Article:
Cancer sores can be triggered by something in your diet.  Write down what you eat and/or drink, when it reoccurs, and eliminate this from your diet.  Lactobacillus acidophilus can also help and stay clear of using toothpaste which contains sodium lauryl sulphate. 

Bleeding gums can either be caused by allergies, especially if you sleep with an open mouth, or periodontal disease.  Supplementing with coenzyme Q10 and folate, can help.

Our eyes are the windows to our soul.  For many years, doctors used (and is still using) Iridology, to see what is going on inside of our bodies.  Cloudy eyes (cataracts), are usually due to ageing.  Studies have found that it can also be linked to sugar-insulin metabolism.  Too much refined sugar is not just bad for the waistline, but it can also affect your lenses.  How?  Your lenses respond to high blood-sugar levels by “helping” it to remove some of the excess.  Unfortunately, the lenses cannot store the excess sugar, thus it condenses, over time, into cataracts.

Red, watery eyes can be caused by the weather, an allergy or it could be an infection.  If you do notice that they eye is irritated and/or watery, seek help.  The last thing you want to do is to damage your eyes!  Remember, you only have one pair!  An eye haemorrhage occurs when one of the blood vessels bursts.  This can be caused by rubbing your eyes, pressure on the eye or, in rare instances, it could be a sign of hypertension.  If you are unsure, ask a medical practitioner for advice.

Vitamins A, C, K, as well as B2, Zinc and Selenium, are all important to add to your diet, as all of these play a vital role in keeping your eyes healthy.  Lutein is another important ingredient, used by your eyes to stay healthy and strong.

Our nails are another place to look for any signs of changes.  Cracked (brittle) nails can be caused by low acid and pepsin production in your stomach, but it can also be caused by a lack of calcium, magnesium and potassium, in your diet.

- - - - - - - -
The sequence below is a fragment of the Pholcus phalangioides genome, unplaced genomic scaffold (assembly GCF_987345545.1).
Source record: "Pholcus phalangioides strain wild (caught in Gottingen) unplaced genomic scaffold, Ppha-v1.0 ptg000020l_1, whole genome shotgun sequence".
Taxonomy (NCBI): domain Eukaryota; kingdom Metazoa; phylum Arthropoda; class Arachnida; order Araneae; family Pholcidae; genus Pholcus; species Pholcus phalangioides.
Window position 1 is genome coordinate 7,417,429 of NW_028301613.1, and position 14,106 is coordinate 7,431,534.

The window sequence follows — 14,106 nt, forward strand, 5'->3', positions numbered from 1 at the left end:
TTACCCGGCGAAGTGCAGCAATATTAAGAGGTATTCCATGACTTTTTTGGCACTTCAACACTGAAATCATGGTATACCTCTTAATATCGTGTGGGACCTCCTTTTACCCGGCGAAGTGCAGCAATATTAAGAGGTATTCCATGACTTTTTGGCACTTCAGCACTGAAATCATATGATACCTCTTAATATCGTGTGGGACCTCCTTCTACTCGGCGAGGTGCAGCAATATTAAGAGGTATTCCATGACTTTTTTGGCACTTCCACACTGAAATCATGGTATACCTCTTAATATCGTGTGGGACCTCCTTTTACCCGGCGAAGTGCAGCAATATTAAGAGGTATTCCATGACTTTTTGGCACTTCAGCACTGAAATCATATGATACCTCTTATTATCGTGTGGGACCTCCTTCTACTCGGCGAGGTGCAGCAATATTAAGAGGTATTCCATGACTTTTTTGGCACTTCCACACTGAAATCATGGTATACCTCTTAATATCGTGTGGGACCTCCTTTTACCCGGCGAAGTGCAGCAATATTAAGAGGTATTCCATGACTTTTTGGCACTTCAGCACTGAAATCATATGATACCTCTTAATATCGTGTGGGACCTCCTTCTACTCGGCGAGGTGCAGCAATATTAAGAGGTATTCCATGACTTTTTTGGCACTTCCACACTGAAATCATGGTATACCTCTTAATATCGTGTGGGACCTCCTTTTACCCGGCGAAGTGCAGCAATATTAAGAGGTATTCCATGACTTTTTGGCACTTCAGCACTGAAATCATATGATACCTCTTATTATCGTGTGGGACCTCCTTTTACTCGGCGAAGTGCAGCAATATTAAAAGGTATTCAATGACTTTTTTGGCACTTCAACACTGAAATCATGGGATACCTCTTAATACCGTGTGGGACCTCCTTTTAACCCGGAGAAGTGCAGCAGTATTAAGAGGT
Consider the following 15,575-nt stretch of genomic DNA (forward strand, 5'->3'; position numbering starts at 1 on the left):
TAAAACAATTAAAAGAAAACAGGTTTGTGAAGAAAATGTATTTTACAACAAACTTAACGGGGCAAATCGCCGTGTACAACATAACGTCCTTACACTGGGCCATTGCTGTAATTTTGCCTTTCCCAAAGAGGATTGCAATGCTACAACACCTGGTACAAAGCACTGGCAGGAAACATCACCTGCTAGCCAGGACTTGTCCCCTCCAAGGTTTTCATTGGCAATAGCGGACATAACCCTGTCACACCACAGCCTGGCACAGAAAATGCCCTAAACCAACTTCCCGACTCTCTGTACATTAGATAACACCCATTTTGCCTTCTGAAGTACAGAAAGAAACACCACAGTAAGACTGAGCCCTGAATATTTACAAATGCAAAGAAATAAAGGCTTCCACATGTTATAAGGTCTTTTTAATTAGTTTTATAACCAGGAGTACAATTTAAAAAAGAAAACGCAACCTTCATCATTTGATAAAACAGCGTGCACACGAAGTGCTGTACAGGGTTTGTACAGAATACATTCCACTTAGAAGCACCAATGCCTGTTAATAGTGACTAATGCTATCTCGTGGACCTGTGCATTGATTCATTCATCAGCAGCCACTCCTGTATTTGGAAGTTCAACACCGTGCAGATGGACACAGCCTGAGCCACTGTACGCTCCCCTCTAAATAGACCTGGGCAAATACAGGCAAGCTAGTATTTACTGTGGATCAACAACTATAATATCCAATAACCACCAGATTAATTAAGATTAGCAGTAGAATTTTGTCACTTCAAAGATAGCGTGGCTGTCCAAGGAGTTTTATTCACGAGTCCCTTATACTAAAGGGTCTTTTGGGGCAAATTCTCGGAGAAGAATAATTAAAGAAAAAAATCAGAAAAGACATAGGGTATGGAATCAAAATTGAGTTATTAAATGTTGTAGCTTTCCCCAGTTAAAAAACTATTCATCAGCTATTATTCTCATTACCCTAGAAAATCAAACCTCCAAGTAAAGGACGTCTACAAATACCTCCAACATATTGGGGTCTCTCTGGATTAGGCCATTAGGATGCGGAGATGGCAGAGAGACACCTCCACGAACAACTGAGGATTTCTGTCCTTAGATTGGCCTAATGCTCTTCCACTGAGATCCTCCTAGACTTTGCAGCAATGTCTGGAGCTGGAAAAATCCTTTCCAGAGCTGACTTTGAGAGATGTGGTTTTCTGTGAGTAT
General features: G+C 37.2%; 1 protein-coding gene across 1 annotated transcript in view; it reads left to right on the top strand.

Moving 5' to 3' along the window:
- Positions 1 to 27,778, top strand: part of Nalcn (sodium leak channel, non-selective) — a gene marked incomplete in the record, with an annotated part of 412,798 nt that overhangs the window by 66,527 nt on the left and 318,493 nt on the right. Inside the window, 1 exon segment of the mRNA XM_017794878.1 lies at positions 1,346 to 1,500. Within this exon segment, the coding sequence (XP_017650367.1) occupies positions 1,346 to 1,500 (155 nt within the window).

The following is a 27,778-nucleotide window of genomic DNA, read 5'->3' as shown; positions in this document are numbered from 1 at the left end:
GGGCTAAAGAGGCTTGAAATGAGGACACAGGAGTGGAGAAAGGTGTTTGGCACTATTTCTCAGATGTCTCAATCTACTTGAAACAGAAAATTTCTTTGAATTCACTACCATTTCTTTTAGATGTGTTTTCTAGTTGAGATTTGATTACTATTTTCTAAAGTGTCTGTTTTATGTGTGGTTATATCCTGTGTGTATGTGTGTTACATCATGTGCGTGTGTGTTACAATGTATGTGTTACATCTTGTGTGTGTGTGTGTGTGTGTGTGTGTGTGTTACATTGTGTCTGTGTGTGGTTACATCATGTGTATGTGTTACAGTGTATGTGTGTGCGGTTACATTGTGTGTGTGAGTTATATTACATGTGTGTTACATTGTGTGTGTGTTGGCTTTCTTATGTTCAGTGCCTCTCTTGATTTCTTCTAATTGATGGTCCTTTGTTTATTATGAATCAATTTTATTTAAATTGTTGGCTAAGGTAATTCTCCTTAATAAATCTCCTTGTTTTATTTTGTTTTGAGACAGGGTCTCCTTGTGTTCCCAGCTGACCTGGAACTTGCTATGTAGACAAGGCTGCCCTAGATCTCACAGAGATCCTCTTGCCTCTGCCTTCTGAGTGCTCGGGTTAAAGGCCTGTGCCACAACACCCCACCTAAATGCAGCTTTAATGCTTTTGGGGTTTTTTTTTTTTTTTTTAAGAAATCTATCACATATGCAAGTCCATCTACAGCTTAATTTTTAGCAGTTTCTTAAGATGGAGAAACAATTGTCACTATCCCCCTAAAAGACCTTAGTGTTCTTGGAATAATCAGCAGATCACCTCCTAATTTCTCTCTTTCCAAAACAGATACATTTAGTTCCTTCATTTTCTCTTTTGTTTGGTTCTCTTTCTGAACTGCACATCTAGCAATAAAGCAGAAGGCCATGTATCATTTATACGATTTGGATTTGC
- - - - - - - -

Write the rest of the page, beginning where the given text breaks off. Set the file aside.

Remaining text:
White spots almost always point to a zinc deficiency.  In rare cases it can also be an indication of low levels of pancreatic enzymes or gluten-gliadin intolerance.  Zinc is not easily found in foodstuffs, so best to take it as a supplement, or as part of a multi-vitamin supplement. If in doubt, please consult a health practitioner.

The last place that “tells” you what is going on, is your bones and joints.  After the age of 30, our bone-growth stops.  Therefore, it is important to exercise and do weight-bearing exercises.  This can be anything from walking, jogging, cycling, to working out with hand weights, a Pilates ball and even swimming.  Many suffer from osteoarthritis as the years go by.  Not only is mild exercises like walking, Pilates, swimming and stretching, good, but also taking extra supplements like Omega oils, vitamin D, calcium, magnesium and potassium, as well as glucosamine and chondroitin, to naturally repair the damaged joint cartilage.  It can also prevent swelling, together with niacinamide.  Many people eliminate the “nightshade” vegetables from their diet, which seems to help. 

Our bodies is our temple.  Taking care of ourselves, both internally and externally, is key to living a well-balanced, healthy life.  being healthy should not be seen as a chore; rather it should be a lifestyle.  When something is not in balance on the inside, it will quickly show on the outside.  So, dear readers, listen, and in this case look at, your body, for any messages that something is not in sync.